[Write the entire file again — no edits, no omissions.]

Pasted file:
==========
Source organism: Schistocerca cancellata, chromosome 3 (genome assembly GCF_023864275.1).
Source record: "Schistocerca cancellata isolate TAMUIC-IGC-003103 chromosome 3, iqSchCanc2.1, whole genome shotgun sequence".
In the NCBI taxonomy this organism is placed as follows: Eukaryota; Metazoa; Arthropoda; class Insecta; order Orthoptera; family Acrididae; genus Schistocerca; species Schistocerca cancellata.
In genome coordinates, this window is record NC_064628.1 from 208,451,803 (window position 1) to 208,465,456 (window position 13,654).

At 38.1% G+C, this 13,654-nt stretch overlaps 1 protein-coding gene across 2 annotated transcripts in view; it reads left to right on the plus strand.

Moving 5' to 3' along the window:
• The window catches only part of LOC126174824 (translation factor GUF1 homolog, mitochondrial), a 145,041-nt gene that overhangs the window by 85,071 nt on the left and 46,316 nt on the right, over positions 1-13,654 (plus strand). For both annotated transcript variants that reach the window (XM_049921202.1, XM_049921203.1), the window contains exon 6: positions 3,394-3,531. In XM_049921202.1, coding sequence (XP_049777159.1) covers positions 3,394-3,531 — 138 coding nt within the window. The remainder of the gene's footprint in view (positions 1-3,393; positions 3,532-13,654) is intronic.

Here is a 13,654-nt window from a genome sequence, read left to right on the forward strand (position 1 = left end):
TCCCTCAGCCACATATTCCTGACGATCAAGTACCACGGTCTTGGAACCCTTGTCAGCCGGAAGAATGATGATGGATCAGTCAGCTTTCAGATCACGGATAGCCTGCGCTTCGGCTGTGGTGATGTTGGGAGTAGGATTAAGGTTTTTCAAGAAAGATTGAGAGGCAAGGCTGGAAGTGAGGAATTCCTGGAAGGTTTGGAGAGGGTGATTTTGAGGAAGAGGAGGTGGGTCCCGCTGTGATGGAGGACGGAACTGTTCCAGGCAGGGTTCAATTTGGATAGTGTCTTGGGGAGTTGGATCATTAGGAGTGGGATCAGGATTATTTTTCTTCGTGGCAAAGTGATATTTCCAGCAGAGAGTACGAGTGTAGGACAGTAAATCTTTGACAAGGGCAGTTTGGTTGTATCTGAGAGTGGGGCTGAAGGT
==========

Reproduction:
Source organism: Schistocerca cancellata, chromosome 3 (genome assembly GCF_023864275.1).
Source record: "Schistocerca cancellata isolate TAMUIC-IGC-003103 chromosome 3, iqSchCanc2.1, whole genome shotgun sequence".
In the NCBI taxonomy this organism is placed as follows: Eukaryota; Metazoa; Arthropoda; class Insecta; order Orthoptera; family Acrididae; genus Schistocerca; species Schistocerca cancellata.
In genome coordinates, this window is record NC_064628.1 from 208,451,803 (window position 1) to 208,465,456 (window position 13,654).

At 38.1% G+C, this 13,654-nt stretch overlaps 1 protein-coding gene across 2 annotated transcripts in view; it reads left to right on the plus strand.

Moving 5' to 3' along the window:
• The window catches only part of LOC126174824 (translation factor GUF1 homolog, mitochondrial), a 145,041-nt gene that overhangs the window by 85,071 nt on the left and 46,316 nt on the right, over positions 1-13,654 (plus strand). For both annotated transcript variants that reach the window (XM_049921202.1, XM_049921203.1), the window contains exon 6: positions 3,394-3,531. In XM_049921202.1, coding sequence (XP_049777159.1) covers positions 3,394-3,531 — 138 coding nt within the window. The remainder of the gene's footprint in view (positions 1-3,393; positions 3,532-13,654) is intronic.

Here is a 13,654-nt window from a genome sequence, read left to right on the forward strand (position 1 = left end):
TCCCTCAGCCACATATTCCTGACGATCAAGTACCACGGTCTTGGAACCCTTGTCAGCCGGAAGAATGATGATGGATCAGTCAGCTTTCAGATCACGGATAGCCTGCGCTTCGGCTGTGGTGATGTTGGGAGTAGGATTAAGGTTTTTCAAGAAAGATTGAGAGGCAAGGCTGGAAGTGAGGAATTCCTGGAAGGTTTGGAGAGGGTGATTTTGAGGAAGAGGAGGTGGGTCCCGCTGTGATGGAGGACGGAACTGTTCCAGGCAGGGTTCAATTTGGATAGTGTCTTGGGGAGTTGGATCATTAGGAGTGGGATCAGGATTATTTTTCTTCGTGGCAAAGTGATATTTCCAGCAGAGAGTACGAGTGTAGGACAGTAAATCTTTGACAAGGGCAGTTTGGTTGTATCTGAGAGTGGGGCTGAAGGT